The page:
Mesh networks can easily, effectively and wirelessly connect entire cities using inexpensive, existing technology. Traditional networks rely on a small number of wired access points or wireless hotspots to connect users. In a wireless mesh network, the network connection is spread out among dozens or even hundreds of wireless mesh nodes that “talk” to each other to share the network connection across a large area.
Mesh nodes are small radio transmitters that function in the same way as a wireless router. Nodes use the common WiFi standards known as 802.11a, b and g to communicate wirelessly with users, and, more importantly, with each other.
Nodes are programmed with software that tells them how to interact within the larger network. Information travels across the network from point A to point B by hopping wirelessly from one mesh node to the next. The nodes automatically choose the quickest and safest path in a process known as dynamic routing.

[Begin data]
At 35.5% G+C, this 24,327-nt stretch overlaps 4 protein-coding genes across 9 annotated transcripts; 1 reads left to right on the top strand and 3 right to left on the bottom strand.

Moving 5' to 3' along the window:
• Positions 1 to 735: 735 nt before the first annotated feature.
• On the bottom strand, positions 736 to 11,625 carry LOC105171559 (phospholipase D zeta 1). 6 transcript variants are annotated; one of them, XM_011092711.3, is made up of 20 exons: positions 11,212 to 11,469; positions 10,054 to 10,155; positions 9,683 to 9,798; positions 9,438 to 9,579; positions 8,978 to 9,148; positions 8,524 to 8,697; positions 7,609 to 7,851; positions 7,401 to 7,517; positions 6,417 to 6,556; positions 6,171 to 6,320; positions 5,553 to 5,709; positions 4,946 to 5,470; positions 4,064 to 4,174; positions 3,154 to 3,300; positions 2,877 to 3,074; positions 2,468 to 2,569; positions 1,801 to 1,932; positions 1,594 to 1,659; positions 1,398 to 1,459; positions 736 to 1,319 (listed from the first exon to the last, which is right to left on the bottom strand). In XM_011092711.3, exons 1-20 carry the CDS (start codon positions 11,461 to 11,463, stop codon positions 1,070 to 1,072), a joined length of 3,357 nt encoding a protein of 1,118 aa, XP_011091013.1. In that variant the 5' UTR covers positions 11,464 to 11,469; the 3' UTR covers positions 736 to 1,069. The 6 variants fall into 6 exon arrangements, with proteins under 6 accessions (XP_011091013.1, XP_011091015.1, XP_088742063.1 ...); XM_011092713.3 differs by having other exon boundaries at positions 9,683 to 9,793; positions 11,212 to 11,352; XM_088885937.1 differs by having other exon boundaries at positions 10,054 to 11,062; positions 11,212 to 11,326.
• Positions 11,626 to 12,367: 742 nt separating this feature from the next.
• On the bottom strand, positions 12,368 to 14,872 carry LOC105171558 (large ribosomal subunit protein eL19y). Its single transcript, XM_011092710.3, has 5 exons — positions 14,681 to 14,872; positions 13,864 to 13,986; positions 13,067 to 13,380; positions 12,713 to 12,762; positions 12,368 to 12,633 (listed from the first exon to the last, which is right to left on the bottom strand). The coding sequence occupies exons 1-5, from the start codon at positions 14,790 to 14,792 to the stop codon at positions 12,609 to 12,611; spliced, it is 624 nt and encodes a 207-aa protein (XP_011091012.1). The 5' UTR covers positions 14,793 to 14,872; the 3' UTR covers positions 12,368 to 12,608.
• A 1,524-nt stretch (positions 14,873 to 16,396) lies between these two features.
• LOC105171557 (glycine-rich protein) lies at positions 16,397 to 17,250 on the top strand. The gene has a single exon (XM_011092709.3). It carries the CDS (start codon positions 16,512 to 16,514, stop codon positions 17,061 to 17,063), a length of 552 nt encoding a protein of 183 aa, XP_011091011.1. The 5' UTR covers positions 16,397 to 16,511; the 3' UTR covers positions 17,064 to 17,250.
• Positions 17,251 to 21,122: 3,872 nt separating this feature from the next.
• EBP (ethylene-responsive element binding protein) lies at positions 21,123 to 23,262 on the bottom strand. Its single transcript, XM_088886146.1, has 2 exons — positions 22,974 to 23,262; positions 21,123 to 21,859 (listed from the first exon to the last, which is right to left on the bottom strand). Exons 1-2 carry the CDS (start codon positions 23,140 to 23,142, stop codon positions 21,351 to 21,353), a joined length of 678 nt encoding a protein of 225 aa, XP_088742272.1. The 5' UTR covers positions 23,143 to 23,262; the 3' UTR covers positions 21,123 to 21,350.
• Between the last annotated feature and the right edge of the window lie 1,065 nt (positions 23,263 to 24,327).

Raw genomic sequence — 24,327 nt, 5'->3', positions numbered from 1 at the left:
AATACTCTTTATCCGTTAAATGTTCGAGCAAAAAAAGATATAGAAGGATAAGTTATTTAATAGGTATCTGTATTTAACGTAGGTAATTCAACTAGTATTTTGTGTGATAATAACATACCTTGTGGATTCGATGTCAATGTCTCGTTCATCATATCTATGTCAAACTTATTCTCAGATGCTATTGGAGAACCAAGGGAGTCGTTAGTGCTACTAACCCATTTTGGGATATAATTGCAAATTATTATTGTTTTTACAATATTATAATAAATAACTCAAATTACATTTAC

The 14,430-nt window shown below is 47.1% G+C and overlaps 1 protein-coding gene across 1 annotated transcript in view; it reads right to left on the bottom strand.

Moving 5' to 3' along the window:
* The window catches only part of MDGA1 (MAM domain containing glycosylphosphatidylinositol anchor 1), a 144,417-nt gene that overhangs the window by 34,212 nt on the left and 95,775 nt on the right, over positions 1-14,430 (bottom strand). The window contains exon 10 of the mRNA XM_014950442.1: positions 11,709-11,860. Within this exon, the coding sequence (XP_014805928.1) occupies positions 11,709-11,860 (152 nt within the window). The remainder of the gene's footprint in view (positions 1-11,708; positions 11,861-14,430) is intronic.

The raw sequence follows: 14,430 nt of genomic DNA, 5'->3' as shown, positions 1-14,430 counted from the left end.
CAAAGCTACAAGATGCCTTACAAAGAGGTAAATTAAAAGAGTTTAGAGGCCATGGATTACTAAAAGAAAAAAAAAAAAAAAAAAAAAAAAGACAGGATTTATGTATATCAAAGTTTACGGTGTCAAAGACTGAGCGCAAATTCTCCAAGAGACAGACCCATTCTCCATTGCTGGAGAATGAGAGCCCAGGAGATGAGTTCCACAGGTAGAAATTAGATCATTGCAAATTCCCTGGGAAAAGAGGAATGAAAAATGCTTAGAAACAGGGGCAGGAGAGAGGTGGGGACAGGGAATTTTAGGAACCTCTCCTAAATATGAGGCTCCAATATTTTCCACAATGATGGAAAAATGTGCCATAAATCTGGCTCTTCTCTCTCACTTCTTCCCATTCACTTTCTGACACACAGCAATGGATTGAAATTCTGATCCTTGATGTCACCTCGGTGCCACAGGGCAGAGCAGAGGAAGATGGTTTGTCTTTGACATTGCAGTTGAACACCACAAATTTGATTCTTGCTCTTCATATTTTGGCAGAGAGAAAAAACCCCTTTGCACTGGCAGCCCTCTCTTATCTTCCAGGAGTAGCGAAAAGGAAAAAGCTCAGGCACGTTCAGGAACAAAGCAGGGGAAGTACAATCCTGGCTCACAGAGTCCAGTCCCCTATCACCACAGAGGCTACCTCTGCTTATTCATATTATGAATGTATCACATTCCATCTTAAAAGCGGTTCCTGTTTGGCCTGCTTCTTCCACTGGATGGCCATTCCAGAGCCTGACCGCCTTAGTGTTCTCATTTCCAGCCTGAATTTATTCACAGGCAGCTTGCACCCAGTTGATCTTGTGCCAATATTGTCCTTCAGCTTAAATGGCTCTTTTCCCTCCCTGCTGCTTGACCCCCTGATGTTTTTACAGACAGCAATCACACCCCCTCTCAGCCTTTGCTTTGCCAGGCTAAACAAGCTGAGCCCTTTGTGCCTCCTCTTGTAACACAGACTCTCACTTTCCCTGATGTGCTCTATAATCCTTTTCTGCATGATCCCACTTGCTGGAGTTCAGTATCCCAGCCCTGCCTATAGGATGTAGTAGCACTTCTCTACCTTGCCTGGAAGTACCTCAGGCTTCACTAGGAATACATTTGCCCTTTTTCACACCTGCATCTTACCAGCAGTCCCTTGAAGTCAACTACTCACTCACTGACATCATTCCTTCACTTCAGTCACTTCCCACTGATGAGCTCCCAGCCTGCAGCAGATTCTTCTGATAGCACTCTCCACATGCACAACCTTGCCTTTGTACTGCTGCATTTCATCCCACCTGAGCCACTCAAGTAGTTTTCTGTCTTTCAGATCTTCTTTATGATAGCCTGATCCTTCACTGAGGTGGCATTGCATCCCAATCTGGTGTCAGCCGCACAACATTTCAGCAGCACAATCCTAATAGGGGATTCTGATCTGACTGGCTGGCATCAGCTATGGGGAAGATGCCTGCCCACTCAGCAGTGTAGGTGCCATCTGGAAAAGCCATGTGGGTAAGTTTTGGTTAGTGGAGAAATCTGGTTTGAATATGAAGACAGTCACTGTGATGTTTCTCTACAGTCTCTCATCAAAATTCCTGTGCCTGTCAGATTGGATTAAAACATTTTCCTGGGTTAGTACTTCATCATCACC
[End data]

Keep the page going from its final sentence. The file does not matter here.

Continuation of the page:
The biggest advantage of wireless mesh networks — as opposed to wired or fixed wireless networks — is that they are truly wireless. Most traditional “wireless” access points still need to be wired to the Internet to broadcast their signal. For large wireless networks, Ethernet cables need to be buried in ceilings and walls and throughout public areas.
Mesh networks, only one node needs to be physically wired to a network connection like a ADSL or Fiber Internet modem. That one wired node then shares its Internet connection wirelessly with all other nodes in its vicinity. Those nodes then share the connection wirelessly with the nodes closest to them. The more nodes, the further the connection spreads, creating a wireless “cloud of connectivity” that can serve a small office or a city of millions.